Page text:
Knoedler Forgery Ringleader’s Paintings Sold at US Marshal’s Auction

Authorities say none of the auctioned works were forged.

A painting sold by Knoedler as a Mark Rothko that turned out to be fake.
Jules Olitski, <em>Patutsky Embraced: Off-white and Blue</em> (2005). Photo: courtesy Gaston & Sheehan.

Jules Olitski, Patutsky Embraced: Off-white and Blue (2005).
Photo: courtesy Gaston & Sheehan.

Disgraced dealer Glafira Rosales may have pleaded guilty in 2013 to selling forged paintings to the tune of some $80 million, but her known ties to fakes didn’t stop the US government from quietly selling artworks from her inventory at Texas’s Gaston & Sheehan auction house this spring in a sale simply titled “US Marshals Service National Collectibles – Eastern District of New York.”

The online auction, held in March and April, included pieces by Louise Lawler, Sean Scully, Jules Olitski, Ad Reinhardt, Kenneth Noland, and Andy Warhol, all of which had been seized by US Marshals. Gastom & Sheehan is the national auction contractor for the US Marshals. The sale reportedly avoided any mention of Rosales’s name, and the $4.8 million proceeds went to those who lost money due to the fraud.

Buyers at the Gaston & Sheehan sale were assured of the authenticity of each and every lot: “All the works of art in this sale were appraised by a certified appraiser,” a spokeswoman for the US Marshals Service told the Art Newspaper. “During the appraisal, no issues arose that indicated the need for detailed authentication. If any work of art had been found to be counterfeit, [we] would… have destroyed it.”

Ad Reinhardt, abstract painting (1947). Photo: courtesy Gaston & Sheehan.

Ad Reinhardt, abstract painting (1947).
Photo: courtesy Gaston & Sheehan.

Rosales’s forgeries were created by Pei Shen Qian, an elderly Chinese artist based in Queens. He has since returned to his native country, presumably to avoid prosecution for his role in the forgery ring. Qian has insisted that he had no idea his work was going to be passed off as original paintings by the like of Jackson Pollock and Mark Rothko.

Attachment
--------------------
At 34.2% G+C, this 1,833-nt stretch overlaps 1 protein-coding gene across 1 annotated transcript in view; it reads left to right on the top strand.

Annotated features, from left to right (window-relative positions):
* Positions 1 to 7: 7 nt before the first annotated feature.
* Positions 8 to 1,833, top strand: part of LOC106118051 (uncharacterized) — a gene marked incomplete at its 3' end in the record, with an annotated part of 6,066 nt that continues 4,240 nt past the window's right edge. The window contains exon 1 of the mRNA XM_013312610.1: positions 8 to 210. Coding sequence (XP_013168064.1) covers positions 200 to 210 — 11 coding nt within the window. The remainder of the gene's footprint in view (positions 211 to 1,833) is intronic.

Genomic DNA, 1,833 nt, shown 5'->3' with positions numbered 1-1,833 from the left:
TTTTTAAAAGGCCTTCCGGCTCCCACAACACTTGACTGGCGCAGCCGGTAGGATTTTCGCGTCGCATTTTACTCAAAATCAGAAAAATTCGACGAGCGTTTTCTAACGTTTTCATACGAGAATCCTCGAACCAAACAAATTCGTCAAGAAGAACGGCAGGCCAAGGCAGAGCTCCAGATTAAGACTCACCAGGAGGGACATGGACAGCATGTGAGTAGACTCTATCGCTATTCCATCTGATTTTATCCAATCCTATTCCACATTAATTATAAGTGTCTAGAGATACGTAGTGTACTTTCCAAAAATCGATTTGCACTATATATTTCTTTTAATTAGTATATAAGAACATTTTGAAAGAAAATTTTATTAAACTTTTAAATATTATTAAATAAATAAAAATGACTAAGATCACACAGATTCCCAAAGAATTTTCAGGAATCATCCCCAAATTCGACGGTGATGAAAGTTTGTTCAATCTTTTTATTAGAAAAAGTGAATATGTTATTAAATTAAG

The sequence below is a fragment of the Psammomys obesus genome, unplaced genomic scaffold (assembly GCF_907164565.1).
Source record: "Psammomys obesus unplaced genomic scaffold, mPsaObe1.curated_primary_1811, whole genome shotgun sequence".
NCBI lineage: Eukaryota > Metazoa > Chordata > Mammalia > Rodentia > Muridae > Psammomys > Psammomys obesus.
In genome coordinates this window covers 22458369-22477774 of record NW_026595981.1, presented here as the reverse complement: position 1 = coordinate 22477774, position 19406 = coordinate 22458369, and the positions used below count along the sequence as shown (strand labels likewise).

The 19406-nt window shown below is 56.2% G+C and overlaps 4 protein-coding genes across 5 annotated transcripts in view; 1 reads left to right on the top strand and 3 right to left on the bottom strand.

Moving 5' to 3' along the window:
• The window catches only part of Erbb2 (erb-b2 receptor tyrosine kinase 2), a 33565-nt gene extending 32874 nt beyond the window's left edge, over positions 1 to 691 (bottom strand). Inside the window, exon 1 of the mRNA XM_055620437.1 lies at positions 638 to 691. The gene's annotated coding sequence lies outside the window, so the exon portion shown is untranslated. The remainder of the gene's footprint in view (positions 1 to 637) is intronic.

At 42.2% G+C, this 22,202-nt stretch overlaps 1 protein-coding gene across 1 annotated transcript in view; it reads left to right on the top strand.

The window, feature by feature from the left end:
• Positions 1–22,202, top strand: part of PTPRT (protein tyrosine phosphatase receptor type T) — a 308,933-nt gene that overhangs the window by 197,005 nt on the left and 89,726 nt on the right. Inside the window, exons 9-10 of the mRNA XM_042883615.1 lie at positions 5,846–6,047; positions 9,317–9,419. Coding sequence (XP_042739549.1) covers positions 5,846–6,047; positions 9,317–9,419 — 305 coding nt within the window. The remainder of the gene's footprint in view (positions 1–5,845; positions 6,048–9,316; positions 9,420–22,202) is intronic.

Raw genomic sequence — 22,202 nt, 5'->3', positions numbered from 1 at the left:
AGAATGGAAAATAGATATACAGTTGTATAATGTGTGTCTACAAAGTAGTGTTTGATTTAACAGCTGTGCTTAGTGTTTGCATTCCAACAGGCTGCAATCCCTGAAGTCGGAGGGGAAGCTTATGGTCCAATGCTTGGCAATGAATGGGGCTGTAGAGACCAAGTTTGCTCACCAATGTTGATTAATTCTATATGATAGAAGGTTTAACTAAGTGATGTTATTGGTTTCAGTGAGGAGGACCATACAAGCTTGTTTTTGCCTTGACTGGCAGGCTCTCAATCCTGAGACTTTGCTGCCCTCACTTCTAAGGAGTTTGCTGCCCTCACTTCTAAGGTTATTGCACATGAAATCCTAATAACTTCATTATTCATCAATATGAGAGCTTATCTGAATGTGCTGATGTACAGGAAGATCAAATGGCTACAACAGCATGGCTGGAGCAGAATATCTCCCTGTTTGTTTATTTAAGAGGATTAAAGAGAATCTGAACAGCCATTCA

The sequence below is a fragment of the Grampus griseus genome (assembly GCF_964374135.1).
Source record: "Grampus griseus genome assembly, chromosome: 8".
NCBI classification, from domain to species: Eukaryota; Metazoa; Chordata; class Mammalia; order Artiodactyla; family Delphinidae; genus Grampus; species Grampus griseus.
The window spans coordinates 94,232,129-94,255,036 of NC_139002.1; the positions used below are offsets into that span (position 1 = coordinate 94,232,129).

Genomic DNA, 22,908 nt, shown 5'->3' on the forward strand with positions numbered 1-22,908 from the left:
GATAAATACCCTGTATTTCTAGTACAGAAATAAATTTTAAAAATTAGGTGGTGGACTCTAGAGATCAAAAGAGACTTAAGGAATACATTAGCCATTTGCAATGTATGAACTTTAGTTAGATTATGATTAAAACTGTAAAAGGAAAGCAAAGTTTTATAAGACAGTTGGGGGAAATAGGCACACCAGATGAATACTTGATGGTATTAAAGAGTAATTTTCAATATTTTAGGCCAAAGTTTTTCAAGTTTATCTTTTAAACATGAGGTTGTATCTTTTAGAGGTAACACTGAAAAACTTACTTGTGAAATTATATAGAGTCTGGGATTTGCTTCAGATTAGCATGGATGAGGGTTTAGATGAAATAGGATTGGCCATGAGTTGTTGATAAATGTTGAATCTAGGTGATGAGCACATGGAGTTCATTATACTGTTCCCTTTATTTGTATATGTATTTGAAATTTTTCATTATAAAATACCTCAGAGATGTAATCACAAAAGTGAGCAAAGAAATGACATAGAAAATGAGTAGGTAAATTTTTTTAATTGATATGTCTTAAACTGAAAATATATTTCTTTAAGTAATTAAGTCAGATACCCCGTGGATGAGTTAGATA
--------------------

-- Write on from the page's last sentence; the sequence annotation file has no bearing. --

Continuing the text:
The auction’s lots did not include any works by Pollock, Rothko, or Robert Motherwell—the artists of which Rosales has admitted to selling forgeries.

A painting sold by Knoedler as a Mark Rothko that turned out to be fake.

A painting sold by Knoedler as a Mark Rothko that turned out to be fake.

The top-selling works at the Texas auction house were Richard Pousette-Dart‘s Le Bijou (1957) at $325,100, and a abstract 1947 canvas by Reinhardt, which sold for $300,100. Warhol’s Heaven and Hell Are Just One Breath Away fetched $170,100.

Currently, Rosales is still awaiting sentencing. One lawsuit against Knoedler Gallery, which stands accused of peddling fakes (including one canvas that misspelled Pollock’s name), was recently settled, but former Sotheby’s executive Domenico De Sole will bring his case against the gallery to court next month.

Follow Artnet News on Facebook:

Want to stay ahead of the art world? Subscribe to our newsletter to get the breaking news, eye-opening interviews, and incisive critical takes that drive the conversation forward.
  • Access the data behind the headlines with the artnet Price Database.